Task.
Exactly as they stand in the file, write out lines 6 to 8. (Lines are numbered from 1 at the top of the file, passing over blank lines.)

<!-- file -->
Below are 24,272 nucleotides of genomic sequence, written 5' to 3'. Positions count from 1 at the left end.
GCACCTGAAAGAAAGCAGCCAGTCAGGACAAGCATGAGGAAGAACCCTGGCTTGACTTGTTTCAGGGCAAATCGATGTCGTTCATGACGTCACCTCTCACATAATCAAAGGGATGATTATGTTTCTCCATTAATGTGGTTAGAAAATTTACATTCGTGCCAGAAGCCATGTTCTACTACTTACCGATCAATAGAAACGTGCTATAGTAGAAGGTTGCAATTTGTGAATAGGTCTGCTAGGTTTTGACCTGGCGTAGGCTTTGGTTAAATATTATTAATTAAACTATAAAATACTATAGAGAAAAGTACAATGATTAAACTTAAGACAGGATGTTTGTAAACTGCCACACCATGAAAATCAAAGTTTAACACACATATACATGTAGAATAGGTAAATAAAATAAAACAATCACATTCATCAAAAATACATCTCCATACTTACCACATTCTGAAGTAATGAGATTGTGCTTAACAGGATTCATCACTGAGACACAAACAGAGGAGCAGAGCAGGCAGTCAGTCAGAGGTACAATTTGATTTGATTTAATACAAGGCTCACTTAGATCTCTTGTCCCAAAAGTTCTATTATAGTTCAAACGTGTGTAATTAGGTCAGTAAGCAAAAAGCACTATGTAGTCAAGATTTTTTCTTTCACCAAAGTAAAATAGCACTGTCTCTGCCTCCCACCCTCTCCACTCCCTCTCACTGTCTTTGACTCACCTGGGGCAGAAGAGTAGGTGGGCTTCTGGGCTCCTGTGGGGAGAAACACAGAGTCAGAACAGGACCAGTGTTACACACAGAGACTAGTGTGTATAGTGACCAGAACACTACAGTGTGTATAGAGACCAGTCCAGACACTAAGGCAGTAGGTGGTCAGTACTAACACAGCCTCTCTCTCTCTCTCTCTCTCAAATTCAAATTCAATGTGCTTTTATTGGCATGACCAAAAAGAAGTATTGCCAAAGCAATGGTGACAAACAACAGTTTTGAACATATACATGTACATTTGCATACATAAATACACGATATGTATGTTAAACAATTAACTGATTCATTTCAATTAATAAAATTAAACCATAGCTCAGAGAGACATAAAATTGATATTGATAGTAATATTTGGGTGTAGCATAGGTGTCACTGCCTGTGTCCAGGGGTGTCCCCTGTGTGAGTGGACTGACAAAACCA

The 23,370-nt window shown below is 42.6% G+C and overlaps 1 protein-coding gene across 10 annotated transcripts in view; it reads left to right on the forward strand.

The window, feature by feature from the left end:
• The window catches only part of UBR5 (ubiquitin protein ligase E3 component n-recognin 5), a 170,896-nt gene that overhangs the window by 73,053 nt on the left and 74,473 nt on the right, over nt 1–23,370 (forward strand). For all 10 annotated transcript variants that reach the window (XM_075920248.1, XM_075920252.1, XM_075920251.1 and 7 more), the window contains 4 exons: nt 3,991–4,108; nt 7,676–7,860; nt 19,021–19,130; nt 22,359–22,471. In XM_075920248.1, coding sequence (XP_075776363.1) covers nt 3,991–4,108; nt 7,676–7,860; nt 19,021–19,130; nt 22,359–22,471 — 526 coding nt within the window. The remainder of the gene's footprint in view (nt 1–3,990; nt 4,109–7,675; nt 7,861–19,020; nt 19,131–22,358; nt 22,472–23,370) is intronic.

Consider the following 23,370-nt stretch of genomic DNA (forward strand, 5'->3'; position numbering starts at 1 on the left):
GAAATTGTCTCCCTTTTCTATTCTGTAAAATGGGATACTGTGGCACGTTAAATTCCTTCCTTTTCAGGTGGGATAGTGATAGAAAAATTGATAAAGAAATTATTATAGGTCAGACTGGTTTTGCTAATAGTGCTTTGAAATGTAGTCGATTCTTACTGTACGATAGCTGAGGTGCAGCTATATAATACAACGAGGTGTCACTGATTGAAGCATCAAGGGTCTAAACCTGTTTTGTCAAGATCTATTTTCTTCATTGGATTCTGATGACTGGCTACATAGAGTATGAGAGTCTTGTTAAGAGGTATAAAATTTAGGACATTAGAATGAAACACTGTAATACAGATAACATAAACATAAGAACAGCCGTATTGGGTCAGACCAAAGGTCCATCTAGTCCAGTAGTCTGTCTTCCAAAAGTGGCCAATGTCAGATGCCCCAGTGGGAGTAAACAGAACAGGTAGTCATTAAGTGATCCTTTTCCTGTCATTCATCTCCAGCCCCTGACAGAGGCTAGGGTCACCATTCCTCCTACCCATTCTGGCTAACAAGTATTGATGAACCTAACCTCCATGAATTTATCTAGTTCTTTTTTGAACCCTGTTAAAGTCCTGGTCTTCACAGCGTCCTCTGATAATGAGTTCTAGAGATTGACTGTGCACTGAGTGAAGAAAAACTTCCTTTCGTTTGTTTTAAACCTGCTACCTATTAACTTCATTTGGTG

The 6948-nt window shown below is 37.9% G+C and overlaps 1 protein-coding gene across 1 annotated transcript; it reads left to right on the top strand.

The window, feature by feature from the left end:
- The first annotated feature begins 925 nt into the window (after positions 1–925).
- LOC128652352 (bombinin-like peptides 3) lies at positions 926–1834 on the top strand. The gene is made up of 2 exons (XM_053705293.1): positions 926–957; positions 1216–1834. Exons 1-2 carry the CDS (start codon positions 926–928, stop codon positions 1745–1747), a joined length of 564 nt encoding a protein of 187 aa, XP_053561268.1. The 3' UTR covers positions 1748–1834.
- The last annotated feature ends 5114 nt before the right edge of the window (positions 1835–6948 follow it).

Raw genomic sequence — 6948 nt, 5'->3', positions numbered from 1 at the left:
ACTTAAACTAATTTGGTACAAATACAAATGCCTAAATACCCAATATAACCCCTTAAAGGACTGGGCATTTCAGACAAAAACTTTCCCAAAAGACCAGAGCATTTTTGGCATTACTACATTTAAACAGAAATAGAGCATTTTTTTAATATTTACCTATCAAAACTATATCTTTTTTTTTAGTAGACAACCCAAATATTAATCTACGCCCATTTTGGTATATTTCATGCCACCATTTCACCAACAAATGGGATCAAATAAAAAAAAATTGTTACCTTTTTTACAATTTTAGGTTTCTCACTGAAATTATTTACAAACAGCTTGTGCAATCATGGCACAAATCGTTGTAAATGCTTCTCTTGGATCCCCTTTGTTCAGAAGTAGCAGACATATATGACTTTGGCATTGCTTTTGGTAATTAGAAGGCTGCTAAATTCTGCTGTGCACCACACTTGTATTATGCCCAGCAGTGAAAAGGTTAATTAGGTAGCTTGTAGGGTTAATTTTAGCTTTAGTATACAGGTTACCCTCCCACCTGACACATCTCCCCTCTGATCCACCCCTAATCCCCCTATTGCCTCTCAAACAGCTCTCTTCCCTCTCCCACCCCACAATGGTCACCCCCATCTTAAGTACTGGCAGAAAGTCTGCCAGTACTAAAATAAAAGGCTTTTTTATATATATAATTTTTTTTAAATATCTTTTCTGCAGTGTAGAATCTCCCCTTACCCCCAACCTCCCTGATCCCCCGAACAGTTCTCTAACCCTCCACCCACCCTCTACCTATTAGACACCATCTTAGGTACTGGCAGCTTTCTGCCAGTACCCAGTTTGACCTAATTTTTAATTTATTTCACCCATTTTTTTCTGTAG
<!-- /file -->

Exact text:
Consider the following 23,370-nt stretch of genomic DNA (forward strand, 5'->3'; position numbering starts at 1 on the left):
GAAATTGTCTCCCTTTTCTATTCTGTAAAATGGGATACTGTGGCACGTTAAATTCCTTCCTTTTCAGGTGGGATAGTGATAGAAAAATTGATAAAGAAATTATTATAGGTCAGACTGGTTTTGCTAATAGTGCTTTGAAATGTAGTCGATTCTTACTGTACGATAGCTGAGGTGCAGCTATATAATACAACGAGGTGTCACTGATTGAAGCATCAAGGGTCTAAACCTGTTTTGTCAAGATCTATTTTCTTCATTGGATTCTGATGACTGGCTACATAGAGTATGAGAGTCTTGTTAAGAGGTATAAAATTTAGGACATTAGAATGAAACACTGTAATACAGATAACATAAACATAAGAACAGCCGTATTGGGTCAGACCAAAGGTCCATCTAGTCCAGTAGTCTGTCTTCCAAAAGTGGCCAATGTCAGATGCCCCAGTGGGAGTAAACAGAACAGGTAGTCATTAAGTGATCCTTTTCCTGTCATTCATCTCCAGCCCCTGACAGAGGCTAGGGTCACCATTCCTCCTACCCATTCTGGCTAACAAGTATTGATGAACCTAACCTCCATGAATTTATCTAGTTCTTTTTTGAACCCTGTTAAAGTCCTGGTCTTCACAGCGTCCTCTGATAATGAGTTCTAGAGATTGACTGTGCACTGAGTGAAGAAAAACTTCCTTTCGTTTGTTTTAAACCTGCTACCTATTAACTTCATTTGGTG

The 6948-nt window shown below is 37.9% G+C and overlaps 1 protein-coding gene across 1 annotated transcript; it reads left to right on the top strand.